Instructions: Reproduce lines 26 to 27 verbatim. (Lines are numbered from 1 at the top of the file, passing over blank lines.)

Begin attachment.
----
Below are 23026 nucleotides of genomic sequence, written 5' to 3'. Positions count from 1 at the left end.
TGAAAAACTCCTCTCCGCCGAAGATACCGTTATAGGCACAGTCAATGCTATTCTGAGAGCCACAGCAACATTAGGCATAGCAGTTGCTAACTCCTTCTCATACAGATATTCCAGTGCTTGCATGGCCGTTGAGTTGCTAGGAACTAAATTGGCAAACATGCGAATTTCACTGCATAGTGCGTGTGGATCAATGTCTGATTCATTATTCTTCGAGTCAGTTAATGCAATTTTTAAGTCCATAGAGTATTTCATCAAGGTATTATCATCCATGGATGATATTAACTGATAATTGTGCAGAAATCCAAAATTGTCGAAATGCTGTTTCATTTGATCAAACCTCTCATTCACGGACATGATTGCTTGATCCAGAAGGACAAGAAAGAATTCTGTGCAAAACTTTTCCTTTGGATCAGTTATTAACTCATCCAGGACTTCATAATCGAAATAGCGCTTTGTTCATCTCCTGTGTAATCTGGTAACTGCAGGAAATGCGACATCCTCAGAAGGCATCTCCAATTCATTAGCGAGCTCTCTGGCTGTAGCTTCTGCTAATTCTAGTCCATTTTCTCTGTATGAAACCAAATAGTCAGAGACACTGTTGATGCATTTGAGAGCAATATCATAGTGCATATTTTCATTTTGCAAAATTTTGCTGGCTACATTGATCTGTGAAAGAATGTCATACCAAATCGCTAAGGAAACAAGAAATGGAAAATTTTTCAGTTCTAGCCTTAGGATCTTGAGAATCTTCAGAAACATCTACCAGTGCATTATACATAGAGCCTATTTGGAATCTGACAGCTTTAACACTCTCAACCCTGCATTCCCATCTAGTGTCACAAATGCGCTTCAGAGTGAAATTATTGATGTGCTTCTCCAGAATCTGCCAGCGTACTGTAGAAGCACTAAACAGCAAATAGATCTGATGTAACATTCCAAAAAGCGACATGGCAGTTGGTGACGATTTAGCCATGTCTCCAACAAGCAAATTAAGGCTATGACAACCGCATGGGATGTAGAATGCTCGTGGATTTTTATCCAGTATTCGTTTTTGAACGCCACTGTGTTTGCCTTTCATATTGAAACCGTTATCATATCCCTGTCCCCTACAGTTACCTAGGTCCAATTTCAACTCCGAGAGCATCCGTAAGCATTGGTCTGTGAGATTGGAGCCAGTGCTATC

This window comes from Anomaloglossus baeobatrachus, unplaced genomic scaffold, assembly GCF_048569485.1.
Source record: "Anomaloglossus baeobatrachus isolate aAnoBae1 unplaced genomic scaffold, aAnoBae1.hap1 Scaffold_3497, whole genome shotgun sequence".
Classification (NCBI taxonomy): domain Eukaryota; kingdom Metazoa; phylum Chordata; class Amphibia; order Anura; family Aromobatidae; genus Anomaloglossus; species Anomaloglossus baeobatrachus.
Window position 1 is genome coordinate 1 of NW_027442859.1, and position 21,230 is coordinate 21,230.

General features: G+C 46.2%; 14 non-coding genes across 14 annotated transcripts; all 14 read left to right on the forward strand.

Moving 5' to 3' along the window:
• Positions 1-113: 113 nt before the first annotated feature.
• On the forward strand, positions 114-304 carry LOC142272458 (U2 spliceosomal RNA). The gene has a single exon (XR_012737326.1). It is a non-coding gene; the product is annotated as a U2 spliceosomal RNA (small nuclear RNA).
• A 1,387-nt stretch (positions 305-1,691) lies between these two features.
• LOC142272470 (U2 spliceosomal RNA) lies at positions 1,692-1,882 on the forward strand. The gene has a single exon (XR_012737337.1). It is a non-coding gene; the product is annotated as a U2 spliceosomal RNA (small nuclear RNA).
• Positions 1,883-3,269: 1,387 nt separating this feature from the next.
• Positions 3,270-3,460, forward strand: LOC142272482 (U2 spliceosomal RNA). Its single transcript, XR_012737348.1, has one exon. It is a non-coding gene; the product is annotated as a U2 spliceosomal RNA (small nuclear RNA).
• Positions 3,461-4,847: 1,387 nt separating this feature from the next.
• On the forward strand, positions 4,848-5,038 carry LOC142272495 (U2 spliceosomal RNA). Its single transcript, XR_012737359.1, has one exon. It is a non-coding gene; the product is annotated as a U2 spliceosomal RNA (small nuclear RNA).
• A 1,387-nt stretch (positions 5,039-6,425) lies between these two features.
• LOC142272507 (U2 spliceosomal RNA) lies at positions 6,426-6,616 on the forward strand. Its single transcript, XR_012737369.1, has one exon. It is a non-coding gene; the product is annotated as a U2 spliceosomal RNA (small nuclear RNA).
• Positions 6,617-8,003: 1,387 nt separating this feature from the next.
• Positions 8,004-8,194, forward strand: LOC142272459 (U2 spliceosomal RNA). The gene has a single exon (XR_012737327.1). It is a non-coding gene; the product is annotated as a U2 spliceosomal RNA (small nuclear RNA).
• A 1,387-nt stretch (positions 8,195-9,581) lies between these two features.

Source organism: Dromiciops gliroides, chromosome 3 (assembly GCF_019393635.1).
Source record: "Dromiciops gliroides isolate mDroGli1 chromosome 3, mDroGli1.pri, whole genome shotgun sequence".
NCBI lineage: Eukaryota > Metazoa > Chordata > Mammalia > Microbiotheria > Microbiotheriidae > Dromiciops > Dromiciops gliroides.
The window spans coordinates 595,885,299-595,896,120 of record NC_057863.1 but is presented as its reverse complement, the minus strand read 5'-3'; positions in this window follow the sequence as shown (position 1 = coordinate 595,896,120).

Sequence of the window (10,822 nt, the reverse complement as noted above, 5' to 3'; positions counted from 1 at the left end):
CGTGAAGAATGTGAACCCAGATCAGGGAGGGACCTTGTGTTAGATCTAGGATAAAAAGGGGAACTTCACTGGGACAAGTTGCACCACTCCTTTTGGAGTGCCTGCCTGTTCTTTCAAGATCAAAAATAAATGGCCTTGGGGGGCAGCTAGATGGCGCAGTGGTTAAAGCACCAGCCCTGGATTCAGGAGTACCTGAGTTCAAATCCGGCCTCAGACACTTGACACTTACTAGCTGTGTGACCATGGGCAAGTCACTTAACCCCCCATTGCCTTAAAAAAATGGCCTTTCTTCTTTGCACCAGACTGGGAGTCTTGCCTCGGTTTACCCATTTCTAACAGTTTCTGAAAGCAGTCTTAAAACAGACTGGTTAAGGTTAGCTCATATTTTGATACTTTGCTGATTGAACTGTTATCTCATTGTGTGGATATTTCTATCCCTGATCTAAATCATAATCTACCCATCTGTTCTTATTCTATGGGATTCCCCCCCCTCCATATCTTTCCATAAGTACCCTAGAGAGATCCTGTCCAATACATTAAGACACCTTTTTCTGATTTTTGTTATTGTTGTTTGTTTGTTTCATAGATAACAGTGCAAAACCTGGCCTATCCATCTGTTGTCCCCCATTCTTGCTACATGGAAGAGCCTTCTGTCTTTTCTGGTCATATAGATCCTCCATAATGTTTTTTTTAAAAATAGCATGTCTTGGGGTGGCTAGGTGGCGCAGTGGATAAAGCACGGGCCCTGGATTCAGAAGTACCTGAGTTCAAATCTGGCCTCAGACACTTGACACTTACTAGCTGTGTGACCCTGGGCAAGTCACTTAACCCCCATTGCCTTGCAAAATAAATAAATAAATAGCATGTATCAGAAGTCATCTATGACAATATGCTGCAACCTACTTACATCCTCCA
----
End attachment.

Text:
Sequence of the window (10,822 nt, the reverse complement as noted above, 5' to 3'; positions counted from 1 at the left end):
CGTGAAGAATGTGAACCCAGATCAGGGAGGGACCTTGTGTTAGATCTAGGATAAAAAGGGGAACTTCACTGGGACAAGTTGCACCACTCCTTTTGGAGTGCCTGCCTGTTCTTTCAAGATCAAAAATAAATGGCCTTGGGGGGCAGCTAGATGGCGCAGTGGTTAAAGCACCAGCCCTGGATTCAGGAGTACCTGAGTTCAAATCCGGCCTCAGACACTTGACACTTACTAGCTGTGTGACCATGGGCAAGTCACTTAACCCCCCATTGCCTTAAAAAAATGGCCTTTCTTCTTTGCACCAGACTGGGAGTCTTGCCTCGGTTTACCCATTTCTAACAGTTTCTGAAAGCAGTCTTAAAACAGACTGGTTAAGGTTAGCTCATATTTTGATACTTTGCTGATTGAACTGTTATCTCATTGTGTGGATATTTCTATCCCTGATCTAAATCATAATCTACCCATCTGTTCTTATTCTATGGGATTCCCCCCCCTCCATATCTTTCCATAAGTACCCTAGAGAGATCCTGTCCAATACATTAAGACACCTTTTTCTGATTTTTGTTATTGTTGTTTGTTTGTTTCATAGATAACAGTGCAAAACCTGGCCTATCCATCTGTTGTCCCCCATTCTTGCTACATGGAAGAGCCTTCTGTCTTTTCTGGTCATATAGATCCTCCATAATGTTTTTTTTAAAAATAGCATGTCTTGGGGTGGCTAGGTGGCGCAGTGGATAAAGCACGGGCCCTGGATTCAGAAGTACCTGAGTTCAAATCTGGCCTCAGACACTTGACACTTACTAGCTGTGTGACCCTGGGCAAGTCACTTAACCCCCATTGCCTTGCAAAATAAATAAATAAATAGCATGTATCAGAAGTCATCTATGACAATATGCTGCAACCTACTTACATCCTCCA